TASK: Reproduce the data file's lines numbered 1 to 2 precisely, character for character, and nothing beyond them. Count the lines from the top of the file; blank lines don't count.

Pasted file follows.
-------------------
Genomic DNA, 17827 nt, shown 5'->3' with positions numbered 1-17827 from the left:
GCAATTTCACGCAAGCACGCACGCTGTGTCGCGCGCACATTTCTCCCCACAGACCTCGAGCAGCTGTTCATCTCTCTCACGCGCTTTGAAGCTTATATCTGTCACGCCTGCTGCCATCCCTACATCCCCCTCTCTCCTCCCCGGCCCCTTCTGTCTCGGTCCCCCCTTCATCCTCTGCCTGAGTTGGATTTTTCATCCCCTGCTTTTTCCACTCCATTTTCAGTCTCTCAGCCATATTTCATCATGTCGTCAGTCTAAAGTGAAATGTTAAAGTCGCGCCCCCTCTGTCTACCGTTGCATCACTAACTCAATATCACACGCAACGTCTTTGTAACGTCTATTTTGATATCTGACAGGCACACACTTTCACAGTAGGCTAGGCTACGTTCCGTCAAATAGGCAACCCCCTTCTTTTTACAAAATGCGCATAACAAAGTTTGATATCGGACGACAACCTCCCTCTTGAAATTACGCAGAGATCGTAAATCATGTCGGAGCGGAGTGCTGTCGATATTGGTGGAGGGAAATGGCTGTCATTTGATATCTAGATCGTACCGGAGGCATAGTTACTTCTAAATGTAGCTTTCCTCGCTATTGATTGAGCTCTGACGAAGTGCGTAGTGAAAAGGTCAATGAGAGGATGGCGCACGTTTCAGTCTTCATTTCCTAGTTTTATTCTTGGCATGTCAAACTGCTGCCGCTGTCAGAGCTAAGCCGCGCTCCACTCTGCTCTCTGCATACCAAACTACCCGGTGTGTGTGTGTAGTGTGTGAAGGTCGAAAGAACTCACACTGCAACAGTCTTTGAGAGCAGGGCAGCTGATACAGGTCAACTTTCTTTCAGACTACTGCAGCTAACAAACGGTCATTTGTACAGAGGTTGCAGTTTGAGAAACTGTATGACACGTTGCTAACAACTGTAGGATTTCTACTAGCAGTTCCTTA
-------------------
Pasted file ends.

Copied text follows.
Genomic DNA, 17827 nt, shown 5'->3' with positions numbered 1-17827 from the left:
GCAATTTCACGCAAGCACGCACGCTGTGTCGCGCGCACATTTCTCCCCACAGACCTCGAGCAGCTGTTCATCTCTCTCACGCGCTTTGAAGCTTATATCTGTCACGCCTGCTGCCATCCCTACATCCCCCTCTCTCCTCCCCGGCCCCTTCTGTCTCGGTCCCCCCTTCATCCTCTGCCTGAGTTGGATTTTTCATCCCCTGCTTTTTCCACTCCATTTTCAGTCTCTCAGCCATATTTCATCATGTCGTCAGTCTAAAGTGAAATGTTAAAGTCGCGCCCCCTCTGTCTACCGTTGCATCACTAACTCAATATCACACGCAACGTCTTTGTAACGTCTATTTTGATATCTGACAGGCACACACTTTCACAGTAGGCTAGGCTACGTTCCGTCAAATAGGCAACCCCCTTCTTTTTACAAAATGCGCATAACAAAGTTTGATATCGGACGACAACCTCCCTCTTGAAATTACGCAGAGATCGTAAATCATGTCGGAGCGGAGTGCTGTCGATATTGGTGGAGGGAAATGGCTGTCATTTGATATCTAGATCGTACCGGAGGCATAGTTACTTCTAAATGTAGCTTTCCTCGCTATTGATTGAGCTCTGACGAAGTGCGTAGTGAAAAGGTCAATGAGAGGATGGCGCACGTTTCAGTCTTCATTTCCTAGTTTTATTCTTGGCATGTCAAACTGCTGCCGCTGTCAGAGCTAAGCCGCGCTCCACTCTGCTCTCTGCATACCAAACTACCCGGTGTGTGTGTGTAGTGTGTGAAGGTCGAAAGAACTCACACTGCAACAGTCTTTGAGAGCAGGGCAGCTGATACAGGTCAACTTTCTTTCAGACTACTGCAGCTAACAAACGGTCATTTGTACAGAGGTTGCAGTTTGAGAAACTGTATGACACGTTGCTAACAACTGTAGGATTTCTACTAGCAGTTCCTTA